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Questlove's Top 50 Hip-Hop Songs of All Time

5

Grandmaster Flash & the Furious Five, "The Message" (1982)


grandmaster flash and the furious five
Anthony Barboza/Getty Images
5/50

Okay, there is positively nothing I can say about "The Message" that hasn't been said. The world (me included) absolutely froze in its tracks the week it debuted on radio in June of '82. Hip-hop was once known as party fodder, a fad. "The Message" pulled a 180 and proved it could be a tool of sociopolitical change. Being 11, I was as sheltered as sheltered could get. My cousin had to translate all the street terms and jail talk I had never heard before. (I saw nothing wrong with being a "pip" – they danced real good for Gladys! I just had trouble figuring out why a young girl would need one to make it in the streets.) Even my father had to confess he liked it better than that "hippidy hoppidy" song. And when the last minute of the song came on, my dad saw fit that we should have "the talk." Ah yes, "the talk." The one he's been giving me every year of my life. The rules of safety and survival – not with the streets, but with cops. You just gotta understand that the average black man walks around assuming that most people think he's guilty. So the need to make people feel at ease has been instilled in us at an early age. "If a cop addresses you on the street, you are to address him in clear English with 'Yes, sir.' Any movement made must be sllllloooooooowwww. This is to ensure you do not get shot 'by accident.' Do not run in the neighborhood, because that's suspicious..."

I'm sorry, y'all. As I'm typing this, I'm shaking my head – because on one hand, it's so degrading to see these words and it's so emasculating to abide by them. Then I think about the night a few years ago when I got frisked on the hood of the car and then placed in a cop car while they searched for whatever it was they were looking for, and I kept praying they wouldn't figure out how to open the trunk, because there was no way in hell they'd believe I was the owner of a deluxe Scrabble game and a bunch of psychology books from Borders. They told me there was high theft of mini-coops from the dealership I just happened to be parked at, unaware. I told them the irony was, I had pulled over to take a phone call since it was against the law to talk and drive. Of course, driving that type of car in Orange County left me wide open. It was Super Tuesday in 2008, and I was campaigning before the Grammys. I just kept thinking, "Wow, I broke Dad's promise not to ever be a part of this cliche of a scene just like the last minute of 'The Message.'"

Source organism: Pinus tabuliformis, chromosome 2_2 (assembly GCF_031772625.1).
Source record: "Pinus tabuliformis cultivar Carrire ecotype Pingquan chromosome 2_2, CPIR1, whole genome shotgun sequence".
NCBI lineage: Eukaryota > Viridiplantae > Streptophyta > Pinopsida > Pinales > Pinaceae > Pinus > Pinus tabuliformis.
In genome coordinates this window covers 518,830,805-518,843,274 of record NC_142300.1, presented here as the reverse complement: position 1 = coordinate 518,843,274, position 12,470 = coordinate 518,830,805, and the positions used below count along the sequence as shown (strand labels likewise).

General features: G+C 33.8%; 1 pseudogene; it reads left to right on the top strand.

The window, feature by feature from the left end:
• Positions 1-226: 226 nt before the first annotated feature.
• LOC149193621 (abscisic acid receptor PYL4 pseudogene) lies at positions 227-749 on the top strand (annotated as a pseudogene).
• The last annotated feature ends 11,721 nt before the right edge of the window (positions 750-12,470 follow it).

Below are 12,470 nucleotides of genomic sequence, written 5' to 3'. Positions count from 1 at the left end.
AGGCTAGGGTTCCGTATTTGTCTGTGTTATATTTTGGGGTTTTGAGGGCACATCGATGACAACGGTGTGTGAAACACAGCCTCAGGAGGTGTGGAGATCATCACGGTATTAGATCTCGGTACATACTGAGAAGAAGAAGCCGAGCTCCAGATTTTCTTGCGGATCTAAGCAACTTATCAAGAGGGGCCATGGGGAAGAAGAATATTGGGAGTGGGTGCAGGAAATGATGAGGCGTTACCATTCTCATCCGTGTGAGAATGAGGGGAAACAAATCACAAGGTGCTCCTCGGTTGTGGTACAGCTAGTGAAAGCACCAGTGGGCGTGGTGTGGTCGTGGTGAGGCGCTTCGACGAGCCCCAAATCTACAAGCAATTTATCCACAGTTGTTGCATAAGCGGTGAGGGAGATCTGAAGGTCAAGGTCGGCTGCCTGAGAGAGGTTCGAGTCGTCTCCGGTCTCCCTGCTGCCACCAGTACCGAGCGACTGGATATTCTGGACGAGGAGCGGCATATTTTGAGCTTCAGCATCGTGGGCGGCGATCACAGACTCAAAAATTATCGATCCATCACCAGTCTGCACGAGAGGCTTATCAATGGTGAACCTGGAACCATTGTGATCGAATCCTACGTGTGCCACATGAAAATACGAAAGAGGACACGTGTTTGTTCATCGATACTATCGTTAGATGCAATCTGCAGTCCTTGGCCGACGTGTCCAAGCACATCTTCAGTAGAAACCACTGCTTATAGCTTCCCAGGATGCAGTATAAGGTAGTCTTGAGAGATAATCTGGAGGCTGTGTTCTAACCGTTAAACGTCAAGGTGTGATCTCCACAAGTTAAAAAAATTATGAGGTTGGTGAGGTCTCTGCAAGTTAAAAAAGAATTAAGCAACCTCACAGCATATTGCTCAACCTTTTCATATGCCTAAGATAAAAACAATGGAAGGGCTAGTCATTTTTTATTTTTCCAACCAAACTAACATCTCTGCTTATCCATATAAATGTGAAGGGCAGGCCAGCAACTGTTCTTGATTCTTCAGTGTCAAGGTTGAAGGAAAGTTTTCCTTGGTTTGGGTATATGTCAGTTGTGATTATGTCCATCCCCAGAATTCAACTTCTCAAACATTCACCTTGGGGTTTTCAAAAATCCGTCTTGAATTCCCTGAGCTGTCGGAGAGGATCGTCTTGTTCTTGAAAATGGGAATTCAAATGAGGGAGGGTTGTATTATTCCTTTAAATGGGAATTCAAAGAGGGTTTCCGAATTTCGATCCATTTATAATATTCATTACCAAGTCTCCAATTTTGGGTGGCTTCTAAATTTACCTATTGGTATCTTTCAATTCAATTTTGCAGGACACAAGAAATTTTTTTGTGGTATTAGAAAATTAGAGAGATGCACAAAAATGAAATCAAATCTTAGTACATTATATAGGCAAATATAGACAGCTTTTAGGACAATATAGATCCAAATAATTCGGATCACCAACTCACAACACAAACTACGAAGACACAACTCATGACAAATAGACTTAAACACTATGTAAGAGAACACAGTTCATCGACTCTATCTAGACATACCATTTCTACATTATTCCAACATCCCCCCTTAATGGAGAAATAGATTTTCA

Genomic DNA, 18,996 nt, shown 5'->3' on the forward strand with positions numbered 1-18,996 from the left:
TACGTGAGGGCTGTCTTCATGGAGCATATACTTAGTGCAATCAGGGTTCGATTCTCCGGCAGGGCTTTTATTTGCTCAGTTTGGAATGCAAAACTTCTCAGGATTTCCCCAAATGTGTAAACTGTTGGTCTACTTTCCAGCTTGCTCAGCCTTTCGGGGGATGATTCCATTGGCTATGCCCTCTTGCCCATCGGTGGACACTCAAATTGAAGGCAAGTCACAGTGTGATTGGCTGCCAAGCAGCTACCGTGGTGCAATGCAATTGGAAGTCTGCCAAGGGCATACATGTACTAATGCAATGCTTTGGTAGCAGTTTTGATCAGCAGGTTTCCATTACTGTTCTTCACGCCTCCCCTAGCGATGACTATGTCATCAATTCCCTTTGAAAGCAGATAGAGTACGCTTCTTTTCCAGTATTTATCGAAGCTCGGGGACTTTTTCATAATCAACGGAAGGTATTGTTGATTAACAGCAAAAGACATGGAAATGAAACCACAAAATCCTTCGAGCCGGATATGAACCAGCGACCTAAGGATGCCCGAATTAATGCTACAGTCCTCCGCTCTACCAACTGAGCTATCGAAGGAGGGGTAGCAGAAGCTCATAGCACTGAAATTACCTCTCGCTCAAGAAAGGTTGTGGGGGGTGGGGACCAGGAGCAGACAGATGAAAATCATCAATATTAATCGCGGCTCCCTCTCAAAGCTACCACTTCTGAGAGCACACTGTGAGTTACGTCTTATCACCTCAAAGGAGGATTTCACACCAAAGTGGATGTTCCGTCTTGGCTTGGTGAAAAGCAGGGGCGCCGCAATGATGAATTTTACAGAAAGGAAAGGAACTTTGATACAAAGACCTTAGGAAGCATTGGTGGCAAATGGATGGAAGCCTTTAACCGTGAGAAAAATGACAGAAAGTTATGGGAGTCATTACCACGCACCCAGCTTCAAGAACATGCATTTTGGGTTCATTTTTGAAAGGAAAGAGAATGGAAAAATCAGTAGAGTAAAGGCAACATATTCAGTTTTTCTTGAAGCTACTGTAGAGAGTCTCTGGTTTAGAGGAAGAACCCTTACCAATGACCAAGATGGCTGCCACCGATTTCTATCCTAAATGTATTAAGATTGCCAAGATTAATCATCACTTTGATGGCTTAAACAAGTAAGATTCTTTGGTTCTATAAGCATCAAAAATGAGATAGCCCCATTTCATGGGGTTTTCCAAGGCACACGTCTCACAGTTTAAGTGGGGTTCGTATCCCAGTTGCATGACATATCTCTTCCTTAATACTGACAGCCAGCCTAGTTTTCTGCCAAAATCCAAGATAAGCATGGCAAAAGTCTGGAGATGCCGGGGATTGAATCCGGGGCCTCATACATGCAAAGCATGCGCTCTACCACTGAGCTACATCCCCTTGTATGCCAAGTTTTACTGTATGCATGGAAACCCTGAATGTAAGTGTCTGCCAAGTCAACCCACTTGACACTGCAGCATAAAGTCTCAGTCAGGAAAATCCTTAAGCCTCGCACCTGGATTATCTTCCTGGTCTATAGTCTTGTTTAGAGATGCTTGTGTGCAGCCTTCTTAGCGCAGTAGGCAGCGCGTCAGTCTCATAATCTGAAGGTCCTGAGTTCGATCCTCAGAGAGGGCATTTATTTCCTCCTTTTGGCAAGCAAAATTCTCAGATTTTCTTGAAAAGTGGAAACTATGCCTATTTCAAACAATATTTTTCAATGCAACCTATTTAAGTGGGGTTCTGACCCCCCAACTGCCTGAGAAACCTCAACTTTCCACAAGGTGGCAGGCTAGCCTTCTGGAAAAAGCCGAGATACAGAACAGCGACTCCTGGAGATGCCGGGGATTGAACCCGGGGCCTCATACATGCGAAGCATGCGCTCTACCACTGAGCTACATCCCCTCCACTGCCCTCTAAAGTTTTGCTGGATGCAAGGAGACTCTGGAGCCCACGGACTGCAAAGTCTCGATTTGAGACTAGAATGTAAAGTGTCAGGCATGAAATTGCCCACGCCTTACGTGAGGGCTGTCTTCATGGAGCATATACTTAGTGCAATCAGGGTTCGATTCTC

I answered questions as best I could, which was working against me because my natural proper English could be seen as "uppity." Add four cops to the mix who are asking questions like "Assistant?" "Your office?" They must have thought we were all quick-thinking Axel Foleys who can double-talk their way out of being arrested. Eventually I was let go when the rental service verified me as the renter. I drove back to my Beverly Hills hotel livid and angry and helpless and about to lose my head. It is like a jungle, still.


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